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RE: Read and "illegal" characters
Date: Tue, 30 Aug 88 16:37 EDT
From: "Steve Bacher (Batchman)" <SEB1525@draper.com>
Yes, (a) is what I meant - the syntactic property of the character,
not the attribute used in scanning atom names.
Then I believe that you are in luck.
There are no standard characters that are syntactically "illegal",
therefore no characters that *must* behave differently between single
and multiple escapes.
There is no CL sanctified way to set the syntax of a character, only to
copy the syntax.
Further, I believe it is legal for you, as a language implementor, to
define the syntax of a character. So you are free to ensure that in your
implementation, no characters have an "illegal syntactic type".
Instead, define characters you want to outlaw as "constituents" with just
the "illegal" attribute. There is now no way to create the problem
As I said before, this finesses the practical problem, but does not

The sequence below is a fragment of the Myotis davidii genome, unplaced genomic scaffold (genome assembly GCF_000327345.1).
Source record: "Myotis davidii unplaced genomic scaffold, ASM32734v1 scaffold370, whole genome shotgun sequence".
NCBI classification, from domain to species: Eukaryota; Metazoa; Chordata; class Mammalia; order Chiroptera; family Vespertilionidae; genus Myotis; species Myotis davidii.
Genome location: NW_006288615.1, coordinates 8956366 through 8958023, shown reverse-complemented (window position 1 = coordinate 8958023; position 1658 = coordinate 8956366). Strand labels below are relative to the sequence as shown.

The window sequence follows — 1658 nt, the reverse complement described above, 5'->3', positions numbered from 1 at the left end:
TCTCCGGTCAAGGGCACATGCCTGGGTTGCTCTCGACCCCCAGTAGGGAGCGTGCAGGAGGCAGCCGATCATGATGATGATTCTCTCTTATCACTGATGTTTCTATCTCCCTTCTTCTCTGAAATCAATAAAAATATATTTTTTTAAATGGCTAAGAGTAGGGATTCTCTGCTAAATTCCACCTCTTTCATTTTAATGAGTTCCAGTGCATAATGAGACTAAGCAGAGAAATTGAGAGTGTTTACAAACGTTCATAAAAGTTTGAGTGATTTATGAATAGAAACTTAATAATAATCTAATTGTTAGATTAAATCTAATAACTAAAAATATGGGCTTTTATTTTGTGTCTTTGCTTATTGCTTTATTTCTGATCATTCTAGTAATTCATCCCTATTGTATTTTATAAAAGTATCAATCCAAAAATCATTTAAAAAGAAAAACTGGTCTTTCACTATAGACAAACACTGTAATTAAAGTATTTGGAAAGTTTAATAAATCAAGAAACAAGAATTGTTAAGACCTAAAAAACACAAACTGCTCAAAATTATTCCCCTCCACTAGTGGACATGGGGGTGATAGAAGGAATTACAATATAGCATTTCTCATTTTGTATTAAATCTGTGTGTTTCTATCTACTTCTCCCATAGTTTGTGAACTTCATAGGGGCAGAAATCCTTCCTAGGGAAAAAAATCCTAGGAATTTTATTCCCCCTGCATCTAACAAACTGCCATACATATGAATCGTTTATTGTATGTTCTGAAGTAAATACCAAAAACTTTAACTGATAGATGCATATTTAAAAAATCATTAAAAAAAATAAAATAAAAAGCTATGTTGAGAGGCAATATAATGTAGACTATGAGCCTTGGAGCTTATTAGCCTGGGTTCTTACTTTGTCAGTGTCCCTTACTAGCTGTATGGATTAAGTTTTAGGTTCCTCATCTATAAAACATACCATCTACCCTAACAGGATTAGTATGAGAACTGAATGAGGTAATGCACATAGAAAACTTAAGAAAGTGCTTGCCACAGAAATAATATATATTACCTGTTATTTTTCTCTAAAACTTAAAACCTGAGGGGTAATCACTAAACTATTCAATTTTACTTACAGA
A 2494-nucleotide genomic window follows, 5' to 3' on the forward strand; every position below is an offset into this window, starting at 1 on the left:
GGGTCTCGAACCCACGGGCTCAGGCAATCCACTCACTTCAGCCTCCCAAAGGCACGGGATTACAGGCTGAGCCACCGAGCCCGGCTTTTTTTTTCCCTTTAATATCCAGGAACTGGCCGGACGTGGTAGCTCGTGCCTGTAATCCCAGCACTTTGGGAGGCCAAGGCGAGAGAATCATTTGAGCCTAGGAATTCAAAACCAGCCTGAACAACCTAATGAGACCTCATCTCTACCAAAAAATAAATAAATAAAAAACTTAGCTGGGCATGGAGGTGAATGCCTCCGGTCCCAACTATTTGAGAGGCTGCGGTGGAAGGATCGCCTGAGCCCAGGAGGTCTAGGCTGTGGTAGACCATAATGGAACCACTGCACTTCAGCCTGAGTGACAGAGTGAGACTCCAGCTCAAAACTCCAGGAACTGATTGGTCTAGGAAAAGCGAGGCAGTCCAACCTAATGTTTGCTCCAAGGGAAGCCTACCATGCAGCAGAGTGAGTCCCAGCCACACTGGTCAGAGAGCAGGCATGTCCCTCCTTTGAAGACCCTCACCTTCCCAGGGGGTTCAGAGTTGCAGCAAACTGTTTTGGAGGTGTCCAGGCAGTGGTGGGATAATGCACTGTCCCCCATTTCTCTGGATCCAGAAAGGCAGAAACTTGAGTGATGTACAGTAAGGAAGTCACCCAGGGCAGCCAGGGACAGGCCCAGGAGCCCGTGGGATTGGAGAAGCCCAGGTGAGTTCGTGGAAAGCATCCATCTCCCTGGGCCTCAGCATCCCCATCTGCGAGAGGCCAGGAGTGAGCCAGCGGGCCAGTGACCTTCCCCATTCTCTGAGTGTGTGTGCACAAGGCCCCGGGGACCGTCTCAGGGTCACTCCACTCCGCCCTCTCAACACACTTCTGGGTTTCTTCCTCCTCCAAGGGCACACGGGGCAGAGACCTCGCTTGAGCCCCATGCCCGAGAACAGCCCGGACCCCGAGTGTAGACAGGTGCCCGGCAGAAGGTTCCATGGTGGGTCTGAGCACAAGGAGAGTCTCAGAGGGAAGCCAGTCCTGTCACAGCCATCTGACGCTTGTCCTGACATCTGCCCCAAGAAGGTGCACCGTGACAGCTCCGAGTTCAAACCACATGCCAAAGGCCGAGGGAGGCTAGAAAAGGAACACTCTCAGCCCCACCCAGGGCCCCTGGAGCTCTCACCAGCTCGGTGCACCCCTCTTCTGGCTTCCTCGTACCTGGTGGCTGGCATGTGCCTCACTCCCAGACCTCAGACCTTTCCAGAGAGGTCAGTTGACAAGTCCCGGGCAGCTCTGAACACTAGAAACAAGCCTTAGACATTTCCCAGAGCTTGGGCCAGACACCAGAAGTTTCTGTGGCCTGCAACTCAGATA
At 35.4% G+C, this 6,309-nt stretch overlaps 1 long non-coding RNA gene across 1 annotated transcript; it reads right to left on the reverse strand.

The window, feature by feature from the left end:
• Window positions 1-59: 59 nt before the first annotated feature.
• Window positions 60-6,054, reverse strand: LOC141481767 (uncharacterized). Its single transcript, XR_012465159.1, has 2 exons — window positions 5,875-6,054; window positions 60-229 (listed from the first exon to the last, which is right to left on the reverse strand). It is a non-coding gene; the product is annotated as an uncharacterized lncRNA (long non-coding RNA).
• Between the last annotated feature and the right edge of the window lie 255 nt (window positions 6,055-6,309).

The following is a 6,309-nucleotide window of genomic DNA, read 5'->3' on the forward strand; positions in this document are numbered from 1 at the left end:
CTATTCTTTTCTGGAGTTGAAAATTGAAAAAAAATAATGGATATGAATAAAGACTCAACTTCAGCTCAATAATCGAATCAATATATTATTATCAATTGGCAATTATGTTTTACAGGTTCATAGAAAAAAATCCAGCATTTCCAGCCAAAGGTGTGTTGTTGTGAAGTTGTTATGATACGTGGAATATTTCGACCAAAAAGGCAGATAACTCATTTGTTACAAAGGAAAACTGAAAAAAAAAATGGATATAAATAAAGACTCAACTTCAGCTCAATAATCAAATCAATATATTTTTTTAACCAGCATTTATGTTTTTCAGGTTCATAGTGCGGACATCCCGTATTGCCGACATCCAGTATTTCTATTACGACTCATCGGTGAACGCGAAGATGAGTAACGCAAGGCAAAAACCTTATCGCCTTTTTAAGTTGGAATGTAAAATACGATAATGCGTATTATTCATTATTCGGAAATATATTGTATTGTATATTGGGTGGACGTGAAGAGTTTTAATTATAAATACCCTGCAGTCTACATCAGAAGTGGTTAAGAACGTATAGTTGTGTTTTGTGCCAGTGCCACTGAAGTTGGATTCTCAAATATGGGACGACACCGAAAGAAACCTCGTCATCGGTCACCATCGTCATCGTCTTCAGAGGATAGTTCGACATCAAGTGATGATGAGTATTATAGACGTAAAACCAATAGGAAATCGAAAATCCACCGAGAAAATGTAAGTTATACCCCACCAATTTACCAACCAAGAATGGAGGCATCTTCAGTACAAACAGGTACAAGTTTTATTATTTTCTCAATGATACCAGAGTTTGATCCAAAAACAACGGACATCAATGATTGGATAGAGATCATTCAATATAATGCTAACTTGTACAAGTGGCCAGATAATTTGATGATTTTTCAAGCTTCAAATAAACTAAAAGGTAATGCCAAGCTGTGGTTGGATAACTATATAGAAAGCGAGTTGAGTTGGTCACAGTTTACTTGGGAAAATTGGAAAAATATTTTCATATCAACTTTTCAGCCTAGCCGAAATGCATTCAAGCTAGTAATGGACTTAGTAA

solve the academic problem. My personal hope is that the distinction
between single and multiple-escapes is unintentional. The 2 paragraphs
on pg 338 seems to support this:
"As a rule, a @i(single escape) character never stands for itself but
always serves to cause the following character to be treated as a simple
alphabetic character. A @i(single escape) character can be included in
a token only if preceded by another @i(single escape) character.
A @i(multiple escape) character also never stands for itself. The
characters between a pair of @i(multiple escape) characteres are all
treated as simple alphabetic characrters, except that @i(single escape)
and @i(multiple escape) characters must nevertheless be preceded by a
@i(single escape) character to be included."
Perhaps the cleanup committee has dealt with this issue already. I